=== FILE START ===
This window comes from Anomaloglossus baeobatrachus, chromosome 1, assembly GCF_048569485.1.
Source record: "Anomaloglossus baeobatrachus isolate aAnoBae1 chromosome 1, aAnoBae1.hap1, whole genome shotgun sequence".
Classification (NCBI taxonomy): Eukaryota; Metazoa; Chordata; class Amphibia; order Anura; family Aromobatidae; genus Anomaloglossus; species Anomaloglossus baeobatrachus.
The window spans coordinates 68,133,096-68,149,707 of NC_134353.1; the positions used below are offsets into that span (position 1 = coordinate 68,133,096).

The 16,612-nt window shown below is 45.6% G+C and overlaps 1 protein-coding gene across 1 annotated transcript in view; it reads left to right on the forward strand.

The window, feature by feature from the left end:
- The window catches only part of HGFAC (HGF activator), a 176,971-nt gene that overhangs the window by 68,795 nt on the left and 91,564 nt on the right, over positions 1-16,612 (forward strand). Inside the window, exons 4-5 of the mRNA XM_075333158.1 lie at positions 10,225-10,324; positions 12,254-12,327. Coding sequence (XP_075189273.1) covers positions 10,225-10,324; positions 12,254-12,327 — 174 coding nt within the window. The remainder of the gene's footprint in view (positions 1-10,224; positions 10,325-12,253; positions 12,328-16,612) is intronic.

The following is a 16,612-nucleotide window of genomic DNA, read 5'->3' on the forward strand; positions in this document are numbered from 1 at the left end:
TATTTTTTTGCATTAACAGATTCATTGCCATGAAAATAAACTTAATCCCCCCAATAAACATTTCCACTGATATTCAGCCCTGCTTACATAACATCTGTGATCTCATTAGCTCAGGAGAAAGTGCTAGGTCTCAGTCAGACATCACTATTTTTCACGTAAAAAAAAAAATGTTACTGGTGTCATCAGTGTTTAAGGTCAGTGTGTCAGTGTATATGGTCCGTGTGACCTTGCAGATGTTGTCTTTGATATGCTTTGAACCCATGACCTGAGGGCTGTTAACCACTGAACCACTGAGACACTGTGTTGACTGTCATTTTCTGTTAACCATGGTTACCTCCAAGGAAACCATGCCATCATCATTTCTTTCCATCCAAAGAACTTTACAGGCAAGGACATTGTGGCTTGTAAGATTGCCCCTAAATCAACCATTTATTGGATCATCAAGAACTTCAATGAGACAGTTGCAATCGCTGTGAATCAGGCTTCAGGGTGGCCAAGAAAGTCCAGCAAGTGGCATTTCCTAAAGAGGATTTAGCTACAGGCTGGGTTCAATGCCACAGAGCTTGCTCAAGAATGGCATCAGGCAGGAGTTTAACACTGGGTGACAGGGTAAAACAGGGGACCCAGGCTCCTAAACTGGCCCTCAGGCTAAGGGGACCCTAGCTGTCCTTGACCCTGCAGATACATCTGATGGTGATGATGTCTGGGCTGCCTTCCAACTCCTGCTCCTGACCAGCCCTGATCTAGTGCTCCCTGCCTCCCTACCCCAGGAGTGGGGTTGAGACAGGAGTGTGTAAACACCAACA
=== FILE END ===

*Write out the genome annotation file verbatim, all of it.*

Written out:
This window comes from Anomaloglossus baeobatrachus, chromosome 1, assembly GCF_048569485.1.
Source record: "Anomaloglossus baeobatrachus isolate aAnoBae1 chromosome 1, aAnoBae1.hap1, whole genome shotgun sequence".
Classification (NCBI taxonomy): Eukaryota; Metazoa; Chordata; class Amphibia; order Anura; family Aromobatidae; genus Anomaloglossus; species Anomaloglossus baeobatrachus.
The window spans coordinates 68,133,096-68,149,707 of NC_134353.1; the positions used below are offsets into that span (position 1 = coordinate 68,133,096).

The 16,612-nt window shown below is 45.6% G+C and overlaps 1 protein-coding gene across 1 annotated transcript in view; it reads left to right on the forward strand.

The window, feature by feature from the left end:
- The window catches only part of HGFAC (HGF activator), a 176,971-nt gene that overhangs the window by 68,795 nt on the left and 91,564 nt on the right, over positions 1-16,612 (forward strand). Inside the window, exons 4-5 of the mRNA XM_075333158.1 lie at positions 10,225-10,324; positions 12,254-12,327. Coding sequence (XP_075189273.1) covers positions 10,225-10,324; positions 12,254-12,327 — 174 coding nt within the window. The remainder of the gene's footprint in view (positions 1-10,224; positions 10,325-12,253; positions 12,328-16,612) is intronic.

The following is a 16,612-nucleotide window of genomic DNA, read 5'->3' on the forward strand; positions in this document are numbered from 1 at the left end:
TATTTTTTTGCATTAACAGATTCATTGCCATGAAAATAAACTTAATCCCCCCAATAAACATTTCCACTGATATTCAGCCCTGCTTACATAACATCTGTGATCTCATTAGCTCAGGAGAAAGTGCTAGGTCTCAGTCAGACATCACTATTTTTCACGTAAAAAAAAAAATGTTACTGGTGTCATCAGTGTTTAAGGTCAGTGTGTCAGTGTATATGGTCCGTGTGACCTTGCAGATGTTGTCTTTGATATGCTTTGAACCCATGACCTGAGGGCTGTTAACCACTGAACCACTGAGACACTGTGTTGACTGTCATTTTCTGTTAACCATGGTTACCTCCAAGGAAACCATGCCATCATCATTTCTTTCCATCCAAAGAACTTTACAGGCAAGGACATTGTGGCTTGTAAGATTGCCCCTAAATCAACCATTTATTGGATCATCAAGAACTTCAATGAGACAGTTGCAATCGCTGTGAATCAGGCTTCAGGGTGGCCAAGAAAGTCCAGCAAGTGGCATTTCCTAAAGAGGATTTAGCTACAGGCTGGGTTCAATGCCACAGAGCTTGCTCAAGAATGGCATCAGGCAGGAGTTTAACACTGGGTGACAGGGTAAAACAGGGGACCCAGGCTCCTAAACTGGCCCTCAGGCTAAGGGGACCCTAGCTGTCCTTGACCCTGCAGATACATCTGATGGTGATGATGTCTGGGCTGCCTTCCAACTCCTGCTCCTGACCAGCCCTGATCTAGTGCTCCCTGCCTCCCTACCCCAGGAGTGGGGTTGAGACAGGAGTGTGTAAACACCAACA